Cyber slackers, MySpace junkies, and chat gossips beware. Monitoring employee
has become standard practice in the workplace.
And for good reason. Companies that don't monitor online activity put
their organizations at risk. Inappropriate web surfing, offensive emails
and worse can lead to costly lawsuits ranging from hostile work
environments to sexual harassment cases - not to mention losses
resulting from trade secret theft.
|Did you know:
27% of businesses monitor employees' computers?
Employers have found one of the best ways to protect themselves against
misuse of company networks is to monitor employee computer use. This
means that many companies are starting to hire CIOs whose sole mission
is to monitor
, chats and Internet use.
Not all Chief Information Officers are entirely comfortable with
monitoring employee electronic communications, especially if a worker is
also a friend, but it's become a necessity in today's digital world.
reports that workplace computer monitoring
has become standard practice. More than three-fourths of businesses
monitor employees' computers. That's a 27% increase since 2001. And 65%
of organizations use Internet filter software to block websites.
Companies vary as to how strict they are when it comes to blocking the
Internet. Some employers use content filtering to block adult sites,
gambling and violent materials. Other companies block Internet use
completely and believe that employees should never use the Internet at work.
The degree of Internet filtering often depends on one's job duties.
Employees doing research need full access to the web, but front-line
employees may not need online access on the job.
In an ideal world, employees would show common sense when given access
to the Internet at work. But the reality of on-the-job Internet use is
less than perfect. One CIO found that 5% of employees visited sites that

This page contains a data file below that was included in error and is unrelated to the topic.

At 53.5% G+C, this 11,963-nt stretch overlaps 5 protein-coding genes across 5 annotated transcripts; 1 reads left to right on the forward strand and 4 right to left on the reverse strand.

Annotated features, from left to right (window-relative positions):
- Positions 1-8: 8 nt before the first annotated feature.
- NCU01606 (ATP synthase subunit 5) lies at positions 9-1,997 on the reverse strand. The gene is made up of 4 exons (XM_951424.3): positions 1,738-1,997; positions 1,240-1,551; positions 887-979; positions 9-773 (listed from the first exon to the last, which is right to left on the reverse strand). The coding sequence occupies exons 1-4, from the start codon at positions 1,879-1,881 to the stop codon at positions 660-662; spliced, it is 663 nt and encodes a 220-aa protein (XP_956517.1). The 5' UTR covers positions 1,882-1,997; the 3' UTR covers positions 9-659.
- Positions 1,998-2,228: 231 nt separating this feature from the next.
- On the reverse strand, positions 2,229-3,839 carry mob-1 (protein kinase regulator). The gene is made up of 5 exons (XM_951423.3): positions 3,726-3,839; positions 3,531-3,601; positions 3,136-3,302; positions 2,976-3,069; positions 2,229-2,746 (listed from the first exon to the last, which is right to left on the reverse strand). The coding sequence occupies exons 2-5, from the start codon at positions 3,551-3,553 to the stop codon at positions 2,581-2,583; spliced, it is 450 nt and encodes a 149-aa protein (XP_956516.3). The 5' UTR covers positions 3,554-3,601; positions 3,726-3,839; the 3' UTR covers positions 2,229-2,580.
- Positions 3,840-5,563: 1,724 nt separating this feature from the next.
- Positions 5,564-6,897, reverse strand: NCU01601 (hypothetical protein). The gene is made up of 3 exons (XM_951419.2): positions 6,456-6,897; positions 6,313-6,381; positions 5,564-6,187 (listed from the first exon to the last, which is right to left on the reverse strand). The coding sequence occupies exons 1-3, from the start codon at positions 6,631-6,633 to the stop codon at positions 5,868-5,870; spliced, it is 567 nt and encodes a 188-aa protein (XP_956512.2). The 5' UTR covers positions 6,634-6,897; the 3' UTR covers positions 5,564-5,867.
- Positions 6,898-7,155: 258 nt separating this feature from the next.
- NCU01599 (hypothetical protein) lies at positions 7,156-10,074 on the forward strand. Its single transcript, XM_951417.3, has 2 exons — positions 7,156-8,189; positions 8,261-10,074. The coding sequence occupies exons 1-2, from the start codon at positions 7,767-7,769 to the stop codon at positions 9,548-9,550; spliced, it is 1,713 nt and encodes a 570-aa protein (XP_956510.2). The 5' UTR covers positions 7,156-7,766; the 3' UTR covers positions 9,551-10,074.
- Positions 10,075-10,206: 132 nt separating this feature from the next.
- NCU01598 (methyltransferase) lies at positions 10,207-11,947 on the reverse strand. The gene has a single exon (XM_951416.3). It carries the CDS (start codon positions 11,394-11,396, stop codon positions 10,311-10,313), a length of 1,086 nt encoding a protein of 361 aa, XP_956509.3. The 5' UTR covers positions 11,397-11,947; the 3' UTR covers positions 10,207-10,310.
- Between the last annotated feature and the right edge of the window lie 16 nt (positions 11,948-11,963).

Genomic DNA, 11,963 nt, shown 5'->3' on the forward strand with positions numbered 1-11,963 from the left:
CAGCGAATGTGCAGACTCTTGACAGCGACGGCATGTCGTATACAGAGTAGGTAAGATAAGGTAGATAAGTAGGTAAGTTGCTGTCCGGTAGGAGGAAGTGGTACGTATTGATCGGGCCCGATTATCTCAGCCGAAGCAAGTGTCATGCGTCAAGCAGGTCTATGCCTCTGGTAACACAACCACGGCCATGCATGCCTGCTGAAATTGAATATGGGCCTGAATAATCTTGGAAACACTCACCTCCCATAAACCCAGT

were completely inappropriate, and 20% looked at sites that were
The bottom line is, the best insurance against cyber mishaps is to
explicitly communicate a clear company policy on computer usage backed
up by computer surveillance software.
A word of caution to employers: use Internet filtering that's suitable
for the employees in question. According to Manny Avramidid, Senior Vice
President for Global Resources at American Management Association,
Internet surfing for highly skilled or hard-to-find employees is a perk.
So while monitoring employee computer use is standard practice, over
may not always be in a company's best interest if
keeping employees happy is a priority.
WebWatcher employee monitoring software solves this problem because it
gives employers the power to use website filtering as much or as little
as they choose. Even if Internet blocking isn't activated, all computer
activity is recorded. Screenshots are taken when questionable activities
occur all the recorded data is organized so that companies don't have to
spend a lot of time searching through harmless employee files.
Monitoring employee computers doesn't have to be complex, and
easy-to-use monitoring software like WebWatcher is an excellent way for
companies to protect themselves.
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